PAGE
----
DEAR DR. BLONZ: Do I need to be concerned about taking calcium supplements if I am also taking a calcium channel blocker? If so, how do you manage osteoporosis when on this medication? -- P.T., Phoenix
DEAR P.T.: Although calcium is involved in both situations, there are important differences. Calcium channel blockers are often prescribed for hypertension (high blood pressure) because they prevent the contraction of certain smooth muscles that surround the blood vessels. For the muscle around the vessel to contract, a small amount of calcium has to pass through a channel in the membrane (outer skin) of the muscle. Calcium channel blockers are so named because they slow the movement of calcium through these channels, thereby keeping the blood vessels relaxed.
There is little connection between the calcium in your diet and the ability of a calcium channel blocker to do its job. If you have any questions about any medication you are taking, be sure to discuss the issue with the prescribing physician, or the pharmacist where you have your prescriptions filled.
DEAR DR. BLONZ: I am uncertain where else to go with this one: I have seen my regular doctor, an urgent care doctor, my dentist and an allergist and none of them have had any idea what to tell me. I am not an allergic person in general, but have had geographic tongue on and off for the last two years. My lips, tongue, gums and interior walls of my mouth swell and get numb. Then my lips peel and the numb sensation takes a week or so to go away. I’ve kept a diary of what I’ve put in my mouth the preceding six hours or so of each episode. There doesn’t seem to be too much in common. Later, I will eat some of the same foods, and have no reaction. One time I awoke at 5:30 a.m. with my tongue so swollen I couldn’t talk, and my lips were the most swollen I’ve ever seen. After swishing with a liquid antihistamine, the swelling went down.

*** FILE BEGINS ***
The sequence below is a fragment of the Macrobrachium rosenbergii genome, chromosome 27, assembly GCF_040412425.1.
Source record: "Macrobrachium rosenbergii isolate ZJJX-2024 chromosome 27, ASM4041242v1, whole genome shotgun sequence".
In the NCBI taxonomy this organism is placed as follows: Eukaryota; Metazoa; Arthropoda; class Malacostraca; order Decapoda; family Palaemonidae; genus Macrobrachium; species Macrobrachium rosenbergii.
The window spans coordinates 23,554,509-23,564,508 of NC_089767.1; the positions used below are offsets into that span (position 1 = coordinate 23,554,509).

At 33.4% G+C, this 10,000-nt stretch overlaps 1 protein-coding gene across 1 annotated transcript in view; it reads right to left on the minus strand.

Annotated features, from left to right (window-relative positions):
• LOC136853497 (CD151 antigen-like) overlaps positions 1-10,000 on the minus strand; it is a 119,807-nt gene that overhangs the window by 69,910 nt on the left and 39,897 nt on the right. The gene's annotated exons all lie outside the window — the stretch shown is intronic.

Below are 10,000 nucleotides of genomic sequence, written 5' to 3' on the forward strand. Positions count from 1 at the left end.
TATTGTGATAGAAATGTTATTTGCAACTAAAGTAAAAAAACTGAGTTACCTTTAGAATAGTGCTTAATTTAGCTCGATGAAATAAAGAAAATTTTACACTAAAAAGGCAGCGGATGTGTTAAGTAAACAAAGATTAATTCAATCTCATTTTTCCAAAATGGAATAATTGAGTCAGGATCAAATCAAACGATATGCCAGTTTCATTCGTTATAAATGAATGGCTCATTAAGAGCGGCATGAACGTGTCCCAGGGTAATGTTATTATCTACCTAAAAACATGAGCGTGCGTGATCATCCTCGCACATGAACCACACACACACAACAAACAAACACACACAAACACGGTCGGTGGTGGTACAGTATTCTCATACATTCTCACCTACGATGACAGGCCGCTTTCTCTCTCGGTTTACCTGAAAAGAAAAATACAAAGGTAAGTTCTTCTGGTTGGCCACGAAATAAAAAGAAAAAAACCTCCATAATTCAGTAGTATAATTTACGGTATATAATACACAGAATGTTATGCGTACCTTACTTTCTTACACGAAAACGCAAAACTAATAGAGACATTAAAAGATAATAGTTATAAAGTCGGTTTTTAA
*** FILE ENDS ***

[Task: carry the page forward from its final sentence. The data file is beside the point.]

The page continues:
This has been very periodic, every two weeks or so, for the last couple months. This last month, I’ve also had a very metallic taste in my mouth. Any suggestions? My next stop is an oral surgeon (a head and neck specialist). I have a feeling he’ll say the same thing. -- D.S., San Jose, California
DEAR D.S.: I am not a medical doctor -- my training is as a nutritional biochemist -- so there are limits to what I might say or can recommend. I think you have assembled a reasonable team, consulting with dentists (for teeth), physicians (for sinuses, etc) and allergists (to see if there is a provocative agent responsible).
If there are concerns about an allergy, has anyone suggested you go on an elimination diet to remove all suspected allergens? Are there new pets/animals in the house or in the neighborhood? Might there be some sort of allergenic substance already present or being brought into your environment by others? Any new dietary supplements or changes in brands of foods? New cookware? Recent dental work? New cosmetics? Have you traveled away from home during all this, and do the symptoms change when you are away?
I encourage you to give thought to all possible variables and put together a list of suspects to discuss with your health professionals. I wish you quick success on this detective hunt.
Send questions to: “On Nutrition,” Ed Blonz, c/o Andrews McMeel Syndication, 1130 Walnut St., Kansas City, MO, 64106. Send email inquiries to firstname.lastname@example.org. Due to the volume of mail, personal replies cannot be provided.